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Rights body condemns ex-miners’ plight


Bereng Mpaki

Justice for Miners- Lesotho Chapter (JFM) has strongly condemned the inhumane treatment of former gold miners in the process of lodging claims for silicosis and (TB) tuberculosis compensation.

The body’s sentiments come after last week’s shocking scenes of very long queues of mostly sickly and frail ex-miners at TEBA offices in Maseru.

The claims regarding the M5 billion silicosis and TB settlement reached between lawyers of ex-gold miners and some of South Africa’s largest gold producers.

Tshiamiso Trust, the organization responsible for processing compensation claims by ex-miners and dependents of those who have been rendered chronically ill by gold mining, has this month been on a compensation roadshow in Lesotho to bring its services closer to the people.

From Wednesday this week, the outreach was in Maseru, where multitudes of claimants virtually brought traffic to a standstill in the country’s capital city.

This was after radio announcements had alerted claimants who worked on qualifying gold mines between 1966 and 2019 about the outreach, to take place at TEBA offices in Maseru.

JFM has since blasted Tshiamiso Trust for what it labelled an inconsiderate and outrageous outreach campaign, with no respect for the dignity of the ex-miners.

“The Lesotho Chapter of the Justice for Miners Campaign and the entire regional JFM Campaign condemns in the strongest term the inhumane and unacceptable disregard for claimants’ dignity, health, and human rights demonstrated by this ill-conceived and inconsiderate “outreach” program,” JFM said this week.

It was only on Wednesday afternoon that claimants were informed by a loud hailer that only those coming for Mineworkers Provident Fund claims and only those Tshiamiso Trust claimants who had received SMSes would be attended to.

“JFM condemns in the strongest terms the confusing and ineffective Tshiamiso Trust communications that produce the suffering and chaos witnessed today.”

The miners’ body has likened the claimants’ treatment to the way miners used to be treated by the gold mines in the past.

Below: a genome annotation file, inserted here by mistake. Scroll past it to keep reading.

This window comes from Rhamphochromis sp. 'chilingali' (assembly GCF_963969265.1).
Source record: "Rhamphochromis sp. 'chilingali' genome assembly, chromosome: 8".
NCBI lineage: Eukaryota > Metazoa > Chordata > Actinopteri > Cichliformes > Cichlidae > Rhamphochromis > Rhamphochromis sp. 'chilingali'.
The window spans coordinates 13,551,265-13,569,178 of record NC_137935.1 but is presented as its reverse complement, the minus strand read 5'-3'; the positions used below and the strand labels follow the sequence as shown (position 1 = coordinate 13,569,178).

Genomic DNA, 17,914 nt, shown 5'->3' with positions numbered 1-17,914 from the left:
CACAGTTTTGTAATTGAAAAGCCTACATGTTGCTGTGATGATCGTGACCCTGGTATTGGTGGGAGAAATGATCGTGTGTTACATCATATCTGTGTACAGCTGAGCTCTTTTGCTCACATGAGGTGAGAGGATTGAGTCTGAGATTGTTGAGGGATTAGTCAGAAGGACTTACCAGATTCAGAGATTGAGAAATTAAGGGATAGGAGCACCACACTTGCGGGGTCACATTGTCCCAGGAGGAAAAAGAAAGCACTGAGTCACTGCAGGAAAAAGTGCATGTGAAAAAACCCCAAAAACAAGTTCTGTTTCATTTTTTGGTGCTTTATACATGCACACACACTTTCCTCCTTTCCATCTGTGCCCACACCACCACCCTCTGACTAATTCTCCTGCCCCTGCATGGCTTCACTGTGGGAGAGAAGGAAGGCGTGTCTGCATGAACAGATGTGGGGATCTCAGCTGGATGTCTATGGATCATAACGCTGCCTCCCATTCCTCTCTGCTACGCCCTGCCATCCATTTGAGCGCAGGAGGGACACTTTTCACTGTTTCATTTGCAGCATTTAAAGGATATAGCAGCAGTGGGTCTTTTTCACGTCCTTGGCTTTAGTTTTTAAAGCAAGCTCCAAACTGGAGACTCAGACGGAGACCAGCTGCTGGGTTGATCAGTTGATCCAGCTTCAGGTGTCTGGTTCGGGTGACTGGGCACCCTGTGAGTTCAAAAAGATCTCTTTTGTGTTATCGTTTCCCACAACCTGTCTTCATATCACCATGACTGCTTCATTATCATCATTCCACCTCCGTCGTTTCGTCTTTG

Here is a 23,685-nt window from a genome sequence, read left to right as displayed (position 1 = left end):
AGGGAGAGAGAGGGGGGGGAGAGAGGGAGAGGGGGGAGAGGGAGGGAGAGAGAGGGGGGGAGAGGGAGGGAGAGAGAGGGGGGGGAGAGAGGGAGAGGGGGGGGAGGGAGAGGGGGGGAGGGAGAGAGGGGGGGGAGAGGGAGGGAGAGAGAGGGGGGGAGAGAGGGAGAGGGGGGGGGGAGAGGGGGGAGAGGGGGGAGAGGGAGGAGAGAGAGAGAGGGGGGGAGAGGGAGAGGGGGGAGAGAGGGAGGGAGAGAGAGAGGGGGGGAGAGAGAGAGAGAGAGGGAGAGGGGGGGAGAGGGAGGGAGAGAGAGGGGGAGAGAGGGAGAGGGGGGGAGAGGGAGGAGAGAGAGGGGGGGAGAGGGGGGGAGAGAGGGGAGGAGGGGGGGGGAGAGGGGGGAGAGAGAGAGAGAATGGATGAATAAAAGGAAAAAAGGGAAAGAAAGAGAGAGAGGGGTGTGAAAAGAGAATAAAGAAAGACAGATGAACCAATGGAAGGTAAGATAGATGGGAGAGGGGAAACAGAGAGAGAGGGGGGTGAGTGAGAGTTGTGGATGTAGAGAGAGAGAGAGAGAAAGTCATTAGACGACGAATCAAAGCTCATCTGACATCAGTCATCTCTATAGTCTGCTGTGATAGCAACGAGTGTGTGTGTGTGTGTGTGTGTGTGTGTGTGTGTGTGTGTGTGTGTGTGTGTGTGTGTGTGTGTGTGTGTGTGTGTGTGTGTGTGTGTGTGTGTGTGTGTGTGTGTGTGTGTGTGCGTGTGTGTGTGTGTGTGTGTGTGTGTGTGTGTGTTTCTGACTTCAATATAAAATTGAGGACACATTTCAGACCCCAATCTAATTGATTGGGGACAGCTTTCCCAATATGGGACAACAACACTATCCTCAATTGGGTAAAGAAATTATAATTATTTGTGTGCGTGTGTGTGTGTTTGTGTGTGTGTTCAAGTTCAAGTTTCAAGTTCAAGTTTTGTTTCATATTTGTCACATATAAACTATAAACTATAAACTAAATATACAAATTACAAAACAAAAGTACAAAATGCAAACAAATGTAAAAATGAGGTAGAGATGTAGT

“Not only is this a continuation of the brutal policies of the gold mines represented by the Tshiamiso Trust – it is in breach of the Tshiamiso Trust‘s mandate as outlined in the Tshiamiso Trust Deed.

“JFM calls on the governments of Lesotho and South Africa to immediately put a stop to the TT operations pending an urgent public inquiry into the operations and failings of the TT.

“JFM further calls on the Master of the Gauteng High Court which authorized the out-of-court Silicosis and TB settlement to suspend the operations of the Trust pending an investigation into the disastrous “outreach” we are witnessing in Maseru today and which will, according to TT announcements, continue till Friday 19 May.

In response, Tshiamiso Trust’s Training and Outreach Manager, Realeboha Shale, said claims are not processed during the outreach only, and claimants can visit their offices at TEBA beyond the completion of the outreach campaign in the country.

“There are long queues of people in Maseru waiting to be assisted by the various organisations. From the Trust’s perspective, it’s important for people to know that the location where we are, TEBA Maseru, is available to assist claimants permanently,” Shale said in a statement.

“They do not need to engage with us at this outreach specifically. Furthermore, the purpose of this activity is to assist people who have not yet lodged a claim with the Trust. Those who have already lodged their claims do not need to attend. Their claims are being dealt with centrally by the various teams. That said, we will assist as many claimants as we can over the next three days. Screening is done as the first step and only people who qualify to lodge a claim with the Tshiamiso Trust are assisted by the Trust officials.”

Shale also claimed their work during the roadshow has been threatened with false information about the eligibility criteria and payments made by the Tshiamiso Trust, adding to the suffering of ex-mineworkers and their families.

“It is very disheartening to see people spreading this false information and making promises to claimants that cannot be fulfilled. The terms of the Tshiamiso Trust Deed were agreed upon in a court of law and cannot be changed by the management of the Trust. We would also like to warn people against touters and we urge them to verify any information with us as the Trust directly,” Shale said.

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